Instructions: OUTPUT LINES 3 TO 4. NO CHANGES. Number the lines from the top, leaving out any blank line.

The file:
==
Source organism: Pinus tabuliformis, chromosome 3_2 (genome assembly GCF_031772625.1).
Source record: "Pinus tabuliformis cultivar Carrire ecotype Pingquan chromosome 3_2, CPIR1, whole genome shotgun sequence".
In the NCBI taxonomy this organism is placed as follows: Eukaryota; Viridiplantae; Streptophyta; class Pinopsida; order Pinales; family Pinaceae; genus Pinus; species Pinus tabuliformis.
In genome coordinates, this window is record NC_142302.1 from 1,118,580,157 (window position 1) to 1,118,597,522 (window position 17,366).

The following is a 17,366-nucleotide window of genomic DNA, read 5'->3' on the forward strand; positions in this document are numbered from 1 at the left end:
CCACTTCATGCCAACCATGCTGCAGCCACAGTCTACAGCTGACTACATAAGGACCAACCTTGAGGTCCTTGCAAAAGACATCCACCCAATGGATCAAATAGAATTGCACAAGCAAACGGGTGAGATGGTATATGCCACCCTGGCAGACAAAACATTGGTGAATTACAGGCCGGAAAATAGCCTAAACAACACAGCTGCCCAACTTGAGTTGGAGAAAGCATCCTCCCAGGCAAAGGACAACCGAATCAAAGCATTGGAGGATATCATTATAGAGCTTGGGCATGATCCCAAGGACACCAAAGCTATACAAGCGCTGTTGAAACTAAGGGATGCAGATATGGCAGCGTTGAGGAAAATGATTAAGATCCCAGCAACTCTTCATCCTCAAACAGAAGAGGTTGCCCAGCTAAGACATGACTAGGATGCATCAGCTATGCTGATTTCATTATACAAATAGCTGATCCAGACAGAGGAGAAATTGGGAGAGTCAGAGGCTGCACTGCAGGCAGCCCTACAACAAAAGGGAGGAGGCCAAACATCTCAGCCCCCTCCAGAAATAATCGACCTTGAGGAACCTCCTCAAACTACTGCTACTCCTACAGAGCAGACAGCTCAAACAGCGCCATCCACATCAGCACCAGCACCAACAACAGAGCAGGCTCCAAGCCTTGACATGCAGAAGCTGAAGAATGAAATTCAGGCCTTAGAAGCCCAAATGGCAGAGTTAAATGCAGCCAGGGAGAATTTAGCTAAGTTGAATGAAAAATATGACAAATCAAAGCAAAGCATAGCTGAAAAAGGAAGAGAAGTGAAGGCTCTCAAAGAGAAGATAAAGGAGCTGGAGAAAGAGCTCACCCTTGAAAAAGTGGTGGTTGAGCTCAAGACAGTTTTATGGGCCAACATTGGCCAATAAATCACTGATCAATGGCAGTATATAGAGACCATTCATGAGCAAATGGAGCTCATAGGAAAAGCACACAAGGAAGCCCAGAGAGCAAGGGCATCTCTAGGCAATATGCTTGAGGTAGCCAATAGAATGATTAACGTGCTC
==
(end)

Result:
In the NCBI taxonomy this organism is placed as follows: Eukaryota; Viridiplantae; Streptophyta; class Pinopsida; order Pinales; family Pinaceae; genus Pinus; species Pinus tabuliformis.
In genome coordinates, this window is record NC_142302.1 from 1,118,580,157 (window position 1) to 1,118,597,522 (window position 17,366).